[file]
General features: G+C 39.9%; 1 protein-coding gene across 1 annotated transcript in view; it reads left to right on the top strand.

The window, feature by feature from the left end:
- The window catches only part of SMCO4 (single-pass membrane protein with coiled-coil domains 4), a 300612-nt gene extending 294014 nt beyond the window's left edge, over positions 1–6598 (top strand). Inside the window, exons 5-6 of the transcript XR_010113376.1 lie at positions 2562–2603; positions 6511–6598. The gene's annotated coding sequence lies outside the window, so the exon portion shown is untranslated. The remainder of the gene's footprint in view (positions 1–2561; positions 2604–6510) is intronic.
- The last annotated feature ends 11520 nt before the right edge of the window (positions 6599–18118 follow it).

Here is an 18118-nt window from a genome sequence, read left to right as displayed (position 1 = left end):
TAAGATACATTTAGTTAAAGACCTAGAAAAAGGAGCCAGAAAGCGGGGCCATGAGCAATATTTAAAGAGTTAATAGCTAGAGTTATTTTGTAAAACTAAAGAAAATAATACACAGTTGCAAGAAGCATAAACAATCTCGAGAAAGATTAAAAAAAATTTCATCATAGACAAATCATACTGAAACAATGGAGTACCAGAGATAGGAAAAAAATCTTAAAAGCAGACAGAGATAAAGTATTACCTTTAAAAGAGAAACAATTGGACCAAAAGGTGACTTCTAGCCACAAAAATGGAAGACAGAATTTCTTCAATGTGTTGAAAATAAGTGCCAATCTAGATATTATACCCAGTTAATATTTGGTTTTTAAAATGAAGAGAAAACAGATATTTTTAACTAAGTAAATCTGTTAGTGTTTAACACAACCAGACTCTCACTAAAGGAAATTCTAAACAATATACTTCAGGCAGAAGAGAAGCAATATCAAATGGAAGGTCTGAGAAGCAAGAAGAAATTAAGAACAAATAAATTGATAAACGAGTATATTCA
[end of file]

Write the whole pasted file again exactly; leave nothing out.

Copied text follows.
General features: G+C 39.9%; 1 protein-coding gene across 1 annotated transcript in view; it reads left to right on the top strand.

The window, feature by feature from the left end:
- The window catches only part of SMCO4 (single-pass membrane protein with coiled-coil domains 4), a 300612-nt gene extending 294014 nt beyond the window's left edge, over positions 1–6598 (top strand). Inside the window, exons 5-6 of the transcript XR_010113376.1 lie at positions 2562–2603; positions 6511–6598. The gene's annotated coding sequence lies outside the window, so the exon portion shown is untranslated. The remainder of the gene's footprint in view (positions 1–2561; positions 2604–6510) is intronic.
- The last annotated feature ends 11520 nt before the right edge of the window (positions 6599–18118 follow it).

Here is an 18118-nt window from a genome sequence, read left to right as displayed (position 1 = left end):
TAAGATACATTTAGTTAAAGACCTAGAAAAAGGAGCCAGAAAGCGGGGCCATGAGCAATATTTAAAGAGTTAATAGCTAGAGTTATTTTGTAAAACTAAAGAAAATAATACACAGTTGCAAGAAGCATAAACAATCTCGAGAAAGATTAAAAAAAATTTCATCATAGACAAATCATACTGAAACAATGGAGTACCAGAGATAGGAAAAAAATCTTAAAAGCAGACAGAGATAAAGTATTACCTTTAAAAGAGAAACAATTGGACCAAAAGGTGACTTCTAGCCACAAAAATGGAAGACAGAATTTCTTCAATGTGTTGAAAATAAGTGCCAATCTAGATATTATACCCAGTTAATATTTGGTTTTTAAAATGAAGAGAAAACAGATATTTTTAACTAAGTAAATCTGTTAGTGTTTAACACAACCAGACTCTCACTAAAGGAAATTCTAAACAATATACTTCAGGCAGAAGAGAAGCAATATCAAATGGAAGGTCTGAGAAGCAAGAAGAAATTAAGAACAAATAAATTGATAAACGAGTATATTCA